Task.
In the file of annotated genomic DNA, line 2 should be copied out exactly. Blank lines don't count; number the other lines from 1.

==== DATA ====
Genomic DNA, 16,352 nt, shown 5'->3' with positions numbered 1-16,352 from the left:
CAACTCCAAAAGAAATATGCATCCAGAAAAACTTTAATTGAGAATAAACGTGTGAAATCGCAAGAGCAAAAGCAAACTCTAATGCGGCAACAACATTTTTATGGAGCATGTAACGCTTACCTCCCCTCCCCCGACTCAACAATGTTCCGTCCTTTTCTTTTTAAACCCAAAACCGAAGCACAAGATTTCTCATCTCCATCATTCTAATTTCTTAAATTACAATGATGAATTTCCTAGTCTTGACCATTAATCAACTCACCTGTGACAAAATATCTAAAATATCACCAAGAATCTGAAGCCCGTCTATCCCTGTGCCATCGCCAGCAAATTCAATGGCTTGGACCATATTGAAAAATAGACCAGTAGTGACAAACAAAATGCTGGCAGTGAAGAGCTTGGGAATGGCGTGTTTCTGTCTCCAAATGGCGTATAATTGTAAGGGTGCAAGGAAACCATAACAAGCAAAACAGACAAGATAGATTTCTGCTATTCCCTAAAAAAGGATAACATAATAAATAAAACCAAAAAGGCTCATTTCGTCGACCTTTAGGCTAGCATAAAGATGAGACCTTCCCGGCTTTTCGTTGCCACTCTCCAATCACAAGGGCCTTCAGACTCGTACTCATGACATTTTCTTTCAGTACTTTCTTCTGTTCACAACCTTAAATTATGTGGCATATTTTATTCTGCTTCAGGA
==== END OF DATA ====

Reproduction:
CAACTCCAAAAGAAATATGCATCCAGAAAAACTTTAATTGAGAATAAACGTGTGAAATCGCAAGAGCAAAAGCAAACTCTAATGCGGCAACAACATTTTTATGGAGCATGTAACGCTTACCTCCCCTCCCCCGACTCAACAATGTTCCGTCCTTTTCTTTTTAAACCCAAAACCGAAGCACAAGATTTCTCATCTCCATCATTCTAATTTCTTAAATTACAATGATGAATTTCCTAGTCTTGACCATTAATCAACTCACCTGTGACAAAATATCTAAAATATCACCAAGAATCTGAAGCCCGTCTATCCCTGTGCCATCGCCAGCAAATTCAATGGCTTGGACCATATTGAAAAATAGACCAGTAGTGACAAACAAAATGCTGGCAGTGAAGAGCTTGGGAATGGCGTGTTTCTGTCTCCAAATGGCGTATAATTGTAAGGGTGCAAGGAAACCATAACAAGCAAAACAGACAAGATAGATTTCTGCTATTCCCTAAAAAAGGATAACATAATAAATAAAACCAAAAAGGCTCATTTCGTCGACCTTTAGGCTAGCATAAAGATGAGACCTTCCCGGCTTTTCGTTGCCACTCTCCAATCACAAGGGCCTTCAGACTCGTACTCATGACATTTTCTTTCAGTACTTTCTTCTGTTCACAACCTTAAATTATGTGGCATATTTTATTCTGCTTCAGGA